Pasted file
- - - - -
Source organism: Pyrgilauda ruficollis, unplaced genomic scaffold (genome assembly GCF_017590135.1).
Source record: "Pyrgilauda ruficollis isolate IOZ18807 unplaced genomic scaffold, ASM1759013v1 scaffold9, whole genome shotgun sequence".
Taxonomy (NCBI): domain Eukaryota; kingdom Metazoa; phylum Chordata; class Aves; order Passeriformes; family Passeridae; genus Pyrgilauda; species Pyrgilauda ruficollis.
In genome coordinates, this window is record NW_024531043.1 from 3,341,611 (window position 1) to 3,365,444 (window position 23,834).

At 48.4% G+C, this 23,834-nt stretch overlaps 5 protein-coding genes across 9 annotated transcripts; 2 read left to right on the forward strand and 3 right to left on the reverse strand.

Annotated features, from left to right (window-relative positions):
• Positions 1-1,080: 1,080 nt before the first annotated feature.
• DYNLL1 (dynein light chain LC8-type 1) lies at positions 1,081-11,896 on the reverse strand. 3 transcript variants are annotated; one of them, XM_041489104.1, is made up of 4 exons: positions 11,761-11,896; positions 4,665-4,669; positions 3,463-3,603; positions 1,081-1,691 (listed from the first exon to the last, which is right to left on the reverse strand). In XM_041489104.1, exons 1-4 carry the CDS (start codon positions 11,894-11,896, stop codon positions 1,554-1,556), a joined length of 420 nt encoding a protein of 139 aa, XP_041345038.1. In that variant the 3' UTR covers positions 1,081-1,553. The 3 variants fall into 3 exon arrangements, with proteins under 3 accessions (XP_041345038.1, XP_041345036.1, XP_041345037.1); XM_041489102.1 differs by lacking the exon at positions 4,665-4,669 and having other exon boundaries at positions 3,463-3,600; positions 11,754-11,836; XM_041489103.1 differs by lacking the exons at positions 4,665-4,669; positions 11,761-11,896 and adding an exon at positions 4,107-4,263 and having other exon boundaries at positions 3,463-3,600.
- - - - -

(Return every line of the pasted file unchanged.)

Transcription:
Source organism: Pyrgilauda ruficollis, unplaced genomic scaffold (genome assembly GCF_017590135.1).
Source record: "Pyrgilauda ruficollis isolate IOZ18807 unplaced genomic scaffold, ASM1759013v1 scaffold9, whole genome shotgun sequence".
Taxonomy (NCBI): domain Eukaryota; kingdom Metazoa; phylum Chordata; class Aves; order Passeriformes; family Passeridae; genus Pyrgilauda; species Pyrgilauda ruficollis.
In genome coordinates, this window is record NW_024531043.1 from 3,341,611 (window position 1) to 3,365,444 (window position 23,834).

At 48.4% G+C, this 23,834-nt stretch overlaps 5 protein-coding genes across 9 annotated transcripts; 2 read left to right on the forward strand and 3 right to left on the reverse strand.

Annotated features, from left to right (window-relative positions):
• Positions 1-1,080: 1,080 nt before the first annotated feature.
• DYNLL1 (dynein light chain LC8-type 1) lies at positions 1,081-11,896 on the reverse strand. 3 transcript variants are annotated; one of them, XM_041489104.1, is made up of 4 exons: positions 11,761-11,896; positions 4,665-4,669; positions 3,463-3,603; positions 1,081-1,691 (listed from the first exon to the last, which is right to left on the reverse strand). In XM_041489104.1, exons 1-4 carry the CDS (start codon positions 11,894-11,896, stop codon positions 1,554-1,556), a joined length of 420 nt encoding a protein of 139 aa, XP_041345038.1. In that variant the 3' UTR covers positions 1,081-1,553. The 3 variants fall into 3 exon arrangements, with proteins under 3 accessions (XP_041345038.1, XP_041345036.1, XP_041345037.1); XM_041489102.1 differs by lacking the exon at positions 4,665-4,669 and having other exon boundaries at positions 3,463-3,600; positions 11,754-11,836; XM_041489103.1 differs by lacking the exons at positions 4,665-4,669; positions 11,761-11,896 and adding an exon at positions 4,107-4,263 and having other exon boundaries at positions 3,463-3,600.